Early access to Shopify Balance will begin later this year for US merchants.
With a new focus on local businesses, Shopify introduces delivery services
Helping e-commerce businesses get up and running has been Shopify’s bread and butter since its founding in 2004. But now, it’s seeing interest in new industries that typically wouldn’t have run on Shopify, Miller said.
Shopify’s e-commerce retailers, untethered to a brick-and-mortar footprint, typically have ambitions to sell globally. But for local sellers currently unable to operate out of their brick-and-mortar locations, e-commerce has become a new channel for sales.
“We saw a huge uptick in businesses that wanted to sell much more in their local area,” said Miller, “versus e-commerce, which is traditionally about selling everywhere in the world.”
And local merchants’ needs are a bit different to that of a global e-commerce retailer. Delivery, for one, is a necessity these days. And Shopify has been rolling out a platform where merchants can define their local delivery zone and take orders through their Shopify-powered online store or PoS.
And it’s catching on quick. As of April 24th, 26% of Shopify’s brick-and-mortar retailers in regions like the US and UK were using some form of local pick-up or delivery, compared to just 2% in February.
Shopify is building new templates and features for restaurants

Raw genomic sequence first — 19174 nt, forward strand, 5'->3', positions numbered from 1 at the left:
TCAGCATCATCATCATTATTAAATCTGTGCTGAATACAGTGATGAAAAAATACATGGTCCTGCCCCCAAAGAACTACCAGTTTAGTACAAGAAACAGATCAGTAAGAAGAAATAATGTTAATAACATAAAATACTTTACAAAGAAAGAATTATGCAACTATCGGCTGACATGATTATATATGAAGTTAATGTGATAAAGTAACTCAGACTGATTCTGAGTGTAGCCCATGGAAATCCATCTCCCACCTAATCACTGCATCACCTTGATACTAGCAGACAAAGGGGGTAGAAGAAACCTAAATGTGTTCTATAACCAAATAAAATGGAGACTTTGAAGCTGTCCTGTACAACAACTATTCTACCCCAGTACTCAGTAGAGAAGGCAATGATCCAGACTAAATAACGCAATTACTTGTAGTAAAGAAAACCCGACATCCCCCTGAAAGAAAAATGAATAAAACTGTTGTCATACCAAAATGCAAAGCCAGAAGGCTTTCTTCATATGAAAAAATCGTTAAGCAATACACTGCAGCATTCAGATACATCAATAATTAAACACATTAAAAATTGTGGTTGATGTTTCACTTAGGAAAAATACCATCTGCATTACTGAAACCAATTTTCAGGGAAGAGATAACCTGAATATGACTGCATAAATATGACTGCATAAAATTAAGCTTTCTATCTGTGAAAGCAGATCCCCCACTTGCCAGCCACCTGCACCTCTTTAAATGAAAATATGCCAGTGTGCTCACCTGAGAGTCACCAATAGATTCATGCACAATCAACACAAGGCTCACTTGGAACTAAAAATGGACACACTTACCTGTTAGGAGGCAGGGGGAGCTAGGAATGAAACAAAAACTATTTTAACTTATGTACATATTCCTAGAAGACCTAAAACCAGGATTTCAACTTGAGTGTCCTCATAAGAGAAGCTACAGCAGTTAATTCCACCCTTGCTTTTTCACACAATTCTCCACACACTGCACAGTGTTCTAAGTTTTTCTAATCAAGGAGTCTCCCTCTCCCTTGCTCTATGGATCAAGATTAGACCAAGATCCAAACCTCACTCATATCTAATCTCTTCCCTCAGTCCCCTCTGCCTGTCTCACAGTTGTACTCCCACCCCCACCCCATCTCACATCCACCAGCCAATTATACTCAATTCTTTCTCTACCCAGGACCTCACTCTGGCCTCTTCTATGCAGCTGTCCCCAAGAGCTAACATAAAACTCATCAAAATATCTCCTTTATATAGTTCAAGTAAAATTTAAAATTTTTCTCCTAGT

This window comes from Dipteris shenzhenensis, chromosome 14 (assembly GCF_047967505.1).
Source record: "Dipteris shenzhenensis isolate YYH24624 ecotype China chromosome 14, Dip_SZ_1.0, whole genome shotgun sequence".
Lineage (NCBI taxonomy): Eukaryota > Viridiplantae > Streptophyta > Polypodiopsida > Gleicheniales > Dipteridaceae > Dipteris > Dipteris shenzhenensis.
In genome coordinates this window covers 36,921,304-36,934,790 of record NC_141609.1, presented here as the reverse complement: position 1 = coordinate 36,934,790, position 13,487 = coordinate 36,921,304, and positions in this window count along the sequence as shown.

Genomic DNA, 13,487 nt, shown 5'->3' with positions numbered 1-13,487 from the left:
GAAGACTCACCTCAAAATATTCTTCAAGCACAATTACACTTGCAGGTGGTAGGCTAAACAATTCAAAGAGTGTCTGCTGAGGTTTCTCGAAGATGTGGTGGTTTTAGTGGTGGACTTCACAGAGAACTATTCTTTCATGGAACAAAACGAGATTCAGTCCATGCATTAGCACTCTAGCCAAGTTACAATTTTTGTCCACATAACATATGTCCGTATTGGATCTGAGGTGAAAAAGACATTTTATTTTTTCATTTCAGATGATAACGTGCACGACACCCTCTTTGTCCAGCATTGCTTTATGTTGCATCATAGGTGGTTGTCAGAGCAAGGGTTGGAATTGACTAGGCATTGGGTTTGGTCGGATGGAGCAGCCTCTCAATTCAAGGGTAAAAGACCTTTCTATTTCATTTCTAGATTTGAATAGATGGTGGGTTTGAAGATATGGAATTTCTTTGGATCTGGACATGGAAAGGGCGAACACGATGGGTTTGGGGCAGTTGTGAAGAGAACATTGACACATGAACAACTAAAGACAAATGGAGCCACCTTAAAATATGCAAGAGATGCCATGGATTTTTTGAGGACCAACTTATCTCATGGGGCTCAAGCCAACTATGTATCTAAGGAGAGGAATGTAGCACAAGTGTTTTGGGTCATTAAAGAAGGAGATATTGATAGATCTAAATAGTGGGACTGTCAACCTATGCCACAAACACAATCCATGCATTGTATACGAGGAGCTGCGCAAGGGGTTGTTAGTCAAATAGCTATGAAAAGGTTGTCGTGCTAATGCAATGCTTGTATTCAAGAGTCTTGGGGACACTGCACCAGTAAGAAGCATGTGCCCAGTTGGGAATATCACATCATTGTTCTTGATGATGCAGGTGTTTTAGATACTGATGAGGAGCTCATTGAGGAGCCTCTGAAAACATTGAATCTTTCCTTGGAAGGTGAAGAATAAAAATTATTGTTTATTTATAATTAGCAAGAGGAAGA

Restaurants, too, have been turning to Shopify looking for new ways to sell food online, Miller said.
“It’s something that Shopify wasn’t designed for,” said Miller, “but what we saw is these types of businesses increasingly going on Shopify.”
While Shopify has built new store templates catered toward restaurants, they can be run like any other website, where consumers go online, purchase their products, and pick up in-store, Miller said.
“I think part of it is that a lot of them want to sell direct,” Miller said, “and selling directly has always been the premise of Shopify.”
Selling directly to consumers, as opposed to reaching them through marketplaces like Doordash or Uber Eats, has its advantages.
“We are not a marketplace,” said Miller. “Shopify allows a business to establish a relationship with a customer and because of that, there’s no worry about competing with others parties.”
“There are no crazy high fees like some of the food ordering apps, and I think a lot of them are really starting to like that,” Miller added.
In addition to building out new templates, Shopify rolled out a tipping feature that any of its merchants can use.
Shopify is appealing to consumers, too
In addition to building out new products for merchants, Shopify is also looking for ways to reach consumers.
This year, it’s planning to roll out a buy now, pay later feature on it’s platform, giving Shopify merchants the ability to offer shoppers installment payments at checkout.
Buy now, pay later has been surging during the pandemic, and it’s a crowded space with players like Affirm, Afterpay, and Klarna all competing for merchant partnerships. They’re often marketed as a way for merchants to boost sales and convert browsers to buyers.
Shopify’s product, called Shop Pay Installments, will be launched later this year with an undisclosed partner, and will be available to all US merchants using Shopify Payments.
In early May, Shopify also launched its consumer-facing shopping app, Shop. The brand discovery platform was launched sooner than Shopify had planned in response to the coronavirus, Business Insider has reported.
“Shop wasn’t initially planned to launch this early, but we saw this huge need from consumers that were looking to buy from local merchants,” Miller said. “We decided that that made sense for us to get that out into the hands of millions of consumers faster than initially planned.”